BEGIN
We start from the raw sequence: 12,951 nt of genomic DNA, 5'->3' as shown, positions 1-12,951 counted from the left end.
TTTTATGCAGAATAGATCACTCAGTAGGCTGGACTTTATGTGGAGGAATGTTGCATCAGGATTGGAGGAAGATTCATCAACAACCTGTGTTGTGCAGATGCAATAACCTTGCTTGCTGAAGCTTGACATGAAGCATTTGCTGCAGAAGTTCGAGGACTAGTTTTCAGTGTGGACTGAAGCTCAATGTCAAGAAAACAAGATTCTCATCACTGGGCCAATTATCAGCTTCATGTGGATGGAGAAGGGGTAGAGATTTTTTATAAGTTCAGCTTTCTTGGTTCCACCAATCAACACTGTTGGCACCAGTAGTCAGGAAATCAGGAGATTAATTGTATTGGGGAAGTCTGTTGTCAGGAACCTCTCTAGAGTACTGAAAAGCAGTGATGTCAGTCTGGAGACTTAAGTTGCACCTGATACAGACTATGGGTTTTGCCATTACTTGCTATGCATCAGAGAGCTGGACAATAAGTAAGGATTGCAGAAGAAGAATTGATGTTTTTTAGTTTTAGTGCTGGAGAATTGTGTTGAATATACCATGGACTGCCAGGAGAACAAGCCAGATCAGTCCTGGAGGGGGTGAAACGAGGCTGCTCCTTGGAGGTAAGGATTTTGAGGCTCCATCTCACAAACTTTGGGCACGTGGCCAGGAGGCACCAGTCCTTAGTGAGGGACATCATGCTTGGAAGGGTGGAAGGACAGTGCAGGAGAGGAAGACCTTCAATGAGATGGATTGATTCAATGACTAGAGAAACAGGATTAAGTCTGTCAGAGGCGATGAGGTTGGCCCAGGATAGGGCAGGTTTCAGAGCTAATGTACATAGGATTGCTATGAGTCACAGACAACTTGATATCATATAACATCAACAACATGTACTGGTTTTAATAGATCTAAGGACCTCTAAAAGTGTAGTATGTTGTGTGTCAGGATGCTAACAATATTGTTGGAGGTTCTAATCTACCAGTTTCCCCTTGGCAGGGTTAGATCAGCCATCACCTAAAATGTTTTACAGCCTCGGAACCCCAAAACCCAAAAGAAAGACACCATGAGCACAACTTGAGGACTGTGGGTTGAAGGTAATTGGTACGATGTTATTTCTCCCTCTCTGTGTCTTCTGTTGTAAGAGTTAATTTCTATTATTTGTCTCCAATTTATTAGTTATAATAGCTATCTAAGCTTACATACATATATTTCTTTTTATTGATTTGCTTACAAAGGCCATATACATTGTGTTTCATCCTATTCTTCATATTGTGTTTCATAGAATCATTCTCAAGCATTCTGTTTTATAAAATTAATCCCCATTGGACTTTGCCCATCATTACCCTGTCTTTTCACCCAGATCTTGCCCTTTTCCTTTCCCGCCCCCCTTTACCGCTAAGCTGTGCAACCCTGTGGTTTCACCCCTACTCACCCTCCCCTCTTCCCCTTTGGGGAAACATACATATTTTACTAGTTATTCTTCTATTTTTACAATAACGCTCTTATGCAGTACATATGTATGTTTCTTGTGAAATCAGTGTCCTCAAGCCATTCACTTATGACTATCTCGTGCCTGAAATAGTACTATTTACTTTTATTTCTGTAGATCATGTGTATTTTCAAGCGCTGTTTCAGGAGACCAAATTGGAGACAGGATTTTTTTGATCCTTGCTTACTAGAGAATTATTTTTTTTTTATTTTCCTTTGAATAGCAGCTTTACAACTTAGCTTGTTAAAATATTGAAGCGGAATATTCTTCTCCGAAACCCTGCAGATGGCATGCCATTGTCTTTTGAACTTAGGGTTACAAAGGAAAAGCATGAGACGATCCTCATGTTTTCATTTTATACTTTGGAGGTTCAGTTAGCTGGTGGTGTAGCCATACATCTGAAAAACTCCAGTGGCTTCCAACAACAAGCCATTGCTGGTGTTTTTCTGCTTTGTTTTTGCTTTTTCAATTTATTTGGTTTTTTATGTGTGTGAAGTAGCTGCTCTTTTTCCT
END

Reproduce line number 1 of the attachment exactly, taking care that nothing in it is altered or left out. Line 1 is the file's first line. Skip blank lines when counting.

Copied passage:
We start from the raw sequence: 12,951 nt of genomic DNA, 5'->3' as shown, positions 1-12,951 counted from the left end.